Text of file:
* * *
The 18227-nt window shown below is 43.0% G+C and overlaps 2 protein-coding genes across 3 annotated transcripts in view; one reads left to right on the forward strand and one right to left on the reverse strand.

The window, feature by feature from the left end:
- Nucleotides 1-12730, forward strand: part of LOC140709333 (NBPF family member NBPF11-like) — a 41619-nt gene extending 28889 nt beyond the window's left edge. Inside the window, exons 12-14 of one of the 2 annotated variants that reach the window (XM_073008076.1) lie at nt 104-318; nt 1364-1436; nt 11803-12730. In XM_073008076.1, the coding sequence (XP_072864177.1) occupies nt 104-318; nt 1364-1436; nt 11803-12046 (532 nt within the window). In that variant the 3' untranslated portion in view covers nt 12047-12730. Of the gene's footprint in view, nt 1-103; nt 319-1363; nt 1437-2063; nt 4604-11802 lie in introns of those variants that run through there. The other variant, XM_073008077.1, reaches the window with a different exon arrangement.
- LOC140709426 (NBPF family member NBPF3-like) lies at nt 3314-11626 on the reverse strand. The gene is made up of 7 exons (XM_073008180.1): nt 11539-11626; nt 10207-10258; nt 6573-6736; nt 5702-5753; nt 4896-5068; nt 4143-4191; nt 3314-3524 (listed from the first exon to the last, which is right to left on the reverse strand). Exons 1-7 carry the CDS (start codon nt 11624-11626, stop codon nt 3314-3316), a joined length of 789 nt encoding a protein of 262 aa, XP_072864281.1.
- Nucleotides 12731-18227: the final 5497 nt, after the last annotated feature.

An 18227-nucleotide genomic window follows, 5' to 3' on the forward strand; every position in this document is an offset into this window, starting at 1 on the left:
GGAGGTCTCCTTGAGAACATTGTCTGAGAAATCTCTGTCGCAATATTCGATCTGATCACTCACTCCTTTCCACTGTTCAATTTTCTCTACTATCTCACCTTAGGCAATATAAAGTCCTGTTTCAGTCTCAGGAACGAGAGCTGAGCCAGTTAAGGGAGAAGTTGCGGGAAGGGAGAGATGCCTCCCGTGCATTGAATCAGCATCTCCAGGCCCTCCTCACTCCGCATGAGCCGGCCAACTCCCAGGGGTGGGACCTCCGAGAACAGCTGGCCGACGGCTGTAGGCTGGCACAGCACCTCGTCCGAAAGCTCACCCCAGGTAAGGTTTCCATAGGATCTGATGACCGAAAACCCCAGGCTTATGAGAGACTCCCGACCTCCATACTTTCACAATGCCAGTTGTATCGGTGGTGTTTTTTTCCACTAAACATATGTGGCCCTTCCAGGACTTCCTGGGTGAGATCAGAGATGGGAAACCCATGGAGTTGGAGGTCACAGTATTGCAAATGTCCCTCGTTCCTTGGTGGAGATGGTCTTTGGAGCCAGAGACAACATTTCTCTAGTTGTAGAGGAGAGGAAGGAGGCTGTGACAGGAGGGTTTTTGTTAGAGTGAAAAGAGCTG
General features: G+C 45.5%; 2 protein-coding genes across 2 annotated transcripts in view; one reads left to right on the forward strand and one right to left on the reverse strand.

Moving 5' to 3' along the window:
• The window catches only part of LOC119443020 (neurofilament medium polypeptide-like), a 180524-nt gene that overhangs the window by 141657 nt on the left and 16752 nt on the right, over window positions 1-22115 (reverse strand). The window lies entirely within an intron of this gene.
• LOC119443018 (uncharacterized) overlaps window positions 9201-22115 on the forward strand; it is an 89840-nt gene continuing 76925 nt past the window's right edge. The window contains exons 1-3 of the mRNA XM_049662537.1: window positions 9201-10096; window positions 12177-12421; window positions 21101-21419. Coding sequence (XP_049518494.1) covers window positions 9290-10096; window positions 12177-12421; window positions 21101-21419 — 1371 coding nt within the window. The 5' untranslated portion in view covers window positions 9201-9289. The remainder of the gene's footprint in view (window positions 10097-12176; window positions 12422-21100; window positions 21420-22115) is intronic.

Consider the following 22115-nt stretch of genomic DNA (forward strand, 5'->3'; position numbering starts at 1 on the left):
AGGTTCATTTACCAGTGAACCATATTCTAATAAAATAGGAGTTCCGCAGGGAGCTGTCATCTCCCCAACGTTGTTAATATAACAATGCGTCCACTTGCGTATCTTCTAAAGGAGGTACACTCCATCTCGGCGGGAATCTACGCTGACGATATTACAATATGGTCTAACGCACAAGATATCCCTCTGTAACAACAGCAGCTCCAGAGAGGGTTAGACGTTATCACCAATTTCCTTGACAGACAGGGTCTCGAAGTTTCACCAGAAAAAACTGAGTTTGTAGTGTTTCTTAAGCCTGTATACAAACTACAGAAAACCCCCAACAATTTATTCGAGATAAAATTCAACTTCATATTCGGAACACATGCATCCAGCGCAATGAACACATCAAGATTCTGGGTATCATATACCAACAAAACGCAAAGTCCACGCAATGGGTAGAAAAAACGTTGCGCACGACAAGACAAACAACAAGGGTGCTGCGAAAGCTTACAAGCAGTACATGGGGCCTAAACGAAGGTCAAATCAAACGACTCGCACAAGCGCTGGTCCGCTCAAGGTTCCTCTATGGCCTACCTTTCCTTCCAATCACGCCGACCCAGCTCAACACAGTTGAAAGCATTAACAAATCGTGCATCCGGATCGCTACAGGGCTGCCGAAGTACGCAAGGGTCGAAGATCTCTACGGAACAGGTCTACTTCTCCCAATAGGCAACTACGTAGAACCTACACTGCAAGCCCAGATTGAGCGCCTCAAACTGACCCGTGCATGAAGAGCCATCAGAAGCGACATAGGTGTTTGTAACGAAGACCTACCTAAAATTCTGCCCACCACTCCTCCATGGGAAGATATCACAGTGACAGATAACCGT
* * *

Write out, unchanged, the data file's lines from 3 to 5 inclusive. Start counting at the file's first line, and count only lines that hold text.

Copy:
- Nucleotides 1-12730, forward strand: part of LOC140709333 (NBPF family member NBPF11-like) — a 41619-nt gene extending 28889 nt beyond the window's left edge. Inside the window, exons 12-14 of one of the 2 annotated variants that reach the window (XM_073008076.1) lie at nt 104-318; nt 1364-1436; nt 11803-12730. In XM_073008076.1, the coding sequence (XP_072864177.1) occupies nt 104-318; nt 1364-1436; nt 11803-12046 (532 nt within the window). In that variant the 3' untranslated portion in view covers nt 12047-12730. Of the gene's footprint in view, nt 1-103; nt 319-1363; nt 1437-2063; nt 4604-11802 lie in introns of those variants that run through there. The other variant, XM_073008077.1, reaches the window with a different exon arrangement.
- LOC140709426 (NBPF family member NBPF3-like) lies at nt 3314-11626 on the reverse strand. The gene is made up of 7 exons (XM_073008180.1): nt 11539-11626; nt 10207-10258; nt 6573-6736; nt 5702-5753; nt 4896-5068; nt 4143-4191; nt 3314-3524 (listed from the first exon to the last, which is right to left on the reverse strand). Exons 1-7 carry the CDS (start codon nt 11624-11626, stop codon nt 3314-3316), a joined length of 789 nt encoding a protein of 262 aa, XP_072864281.1.
- Nucleotides 12731-18227: the final 5497 nt, after the last annotated feature.